Efforts to revive the mortgage market have been "well-timed" and will not lead to another housing market bubble, a leading forecaster said today.
The EY ITEM Club boosted its estimate for GDP this year to 1.4%, a figure which compares with 1.1% a quarter earlier, due to the improving outlook for the housing market and associated pick-up in consumer confidence.
The group said initiatives such as the Help to Buy mortgage guarantee scheme would result in house prices rising by 3.5% this year and by 6.6% in 2014.
But Peter Spencer, ITEM's chief economic adviser, said "hysteria" that the latest phase of Help to Buy could lead to another housing bubble was unfounded.
He added: "The Government's efforts to revive the mortgage market have been well-timed and targeted, and will benefit most regions in England.
"Despite the recent criticism of these initiatives, the chances of seeing another housing market bubble are extremely slim.
"House prices and transactions are only just recovering from the credit crunch and will be paltry in comparison to those of a decade ago. Household finances are also in much better shape, with debt to income ratios now at sustainable levels."
The ITEM Club, which uses the Treasury's economic model for its forecasts, said UK's short-term growth will continue to be fuelled by the consumer.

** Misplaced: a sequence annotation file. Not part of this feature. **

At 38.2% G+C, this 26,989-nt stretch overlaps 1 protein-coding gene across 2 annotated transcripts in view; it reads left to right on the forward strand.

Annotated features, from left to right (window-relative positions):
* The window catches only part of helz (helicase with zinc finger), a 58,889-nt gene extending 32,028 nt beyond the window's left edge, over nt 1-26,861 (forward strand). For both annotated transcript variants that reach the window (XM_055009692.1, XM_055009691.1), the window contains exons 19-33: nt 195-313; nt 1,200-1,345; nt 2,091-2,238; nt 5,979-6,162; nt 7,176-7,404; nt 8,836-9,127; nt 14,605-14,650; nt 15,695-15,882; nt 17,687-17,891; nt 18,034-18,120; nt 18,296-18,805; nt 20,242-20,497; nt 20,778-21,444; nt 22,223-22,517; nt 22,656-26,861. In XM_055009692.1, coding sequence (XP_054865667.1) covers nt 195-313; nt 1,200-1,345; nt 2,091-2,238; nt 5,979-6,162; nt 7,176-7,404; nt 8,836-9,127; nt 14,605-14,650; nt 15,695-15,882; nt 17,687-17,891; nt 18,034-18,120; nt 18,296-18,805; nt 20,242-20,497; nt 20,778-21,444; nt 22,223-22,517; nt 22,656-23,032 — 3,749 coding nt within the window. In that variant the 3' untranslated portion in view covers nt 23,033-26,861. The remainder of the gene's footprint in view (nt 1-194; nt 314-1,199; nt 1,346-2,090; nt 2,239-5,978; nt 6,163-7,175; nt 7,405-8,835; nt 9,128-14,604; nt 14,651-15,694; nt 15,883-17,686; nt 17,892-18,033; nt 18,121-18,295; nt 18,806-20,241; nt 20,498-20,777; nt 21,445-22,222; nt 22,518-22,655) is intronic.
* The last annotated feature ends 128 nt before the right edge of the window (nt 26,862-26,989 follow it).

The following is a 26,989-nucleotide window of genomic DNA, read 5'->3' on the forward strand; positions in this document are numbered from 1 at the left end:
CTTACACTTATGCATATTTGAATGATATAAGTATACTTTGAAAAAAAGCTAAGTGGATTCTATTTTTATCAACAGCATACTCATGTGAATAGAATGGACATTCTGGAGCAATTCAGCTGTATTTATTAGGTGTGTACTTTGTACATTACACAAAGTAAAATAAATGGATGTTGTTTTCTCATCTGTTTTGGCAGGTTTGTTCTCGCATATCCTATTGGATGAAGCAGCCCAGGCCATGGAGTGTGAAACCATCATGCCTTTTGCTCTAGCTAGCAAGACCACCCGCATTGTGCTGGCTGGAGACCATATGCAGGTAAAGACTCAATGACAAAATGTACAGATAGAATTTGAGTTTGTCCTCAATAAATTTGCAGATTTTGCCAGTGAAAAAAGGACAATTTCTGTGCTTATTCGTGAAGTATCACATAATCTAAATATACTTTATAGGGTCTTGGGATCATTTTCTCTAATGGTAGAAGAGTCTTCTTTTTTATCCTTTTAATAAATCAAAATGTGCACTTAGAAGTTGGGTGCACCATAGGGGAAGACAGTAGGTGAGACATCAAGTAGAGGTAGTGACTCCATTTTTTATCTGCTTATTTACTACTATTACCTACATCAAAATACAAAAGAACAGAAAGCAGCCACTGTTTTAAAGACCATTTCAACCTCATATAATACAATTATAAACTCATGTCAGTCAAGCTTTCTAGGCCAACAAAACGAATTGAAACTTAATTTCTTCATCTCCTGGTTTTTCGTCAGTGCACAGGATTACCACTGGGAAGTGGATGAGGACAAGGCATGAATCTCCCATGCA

Despite only a modest increase in disposable incomes of 0.2% this year, consumer spending is forecast to grow by 1.6% and 1.9% in 2014. As a result, saving ratios will ease back to 5.7%, down from last year's 6.8%.
It predicts that the most significant boost to UK growth will come next year, when the revival in business investment and exports kicks in.
Mr Spencer said the UK recovery was now firmly entrenched but warned that there were still big risks to the forecasts.
He added: "The boost from the consumer has pushed the UK economy into a progressively higher orbit, but this now needs to be supplemented by a thrust from the engines of export and investment.
"Otherwise, there's a real risk that the recovery will falter in the face of the sustained pressure on real incomes from high prices and low wage inflation."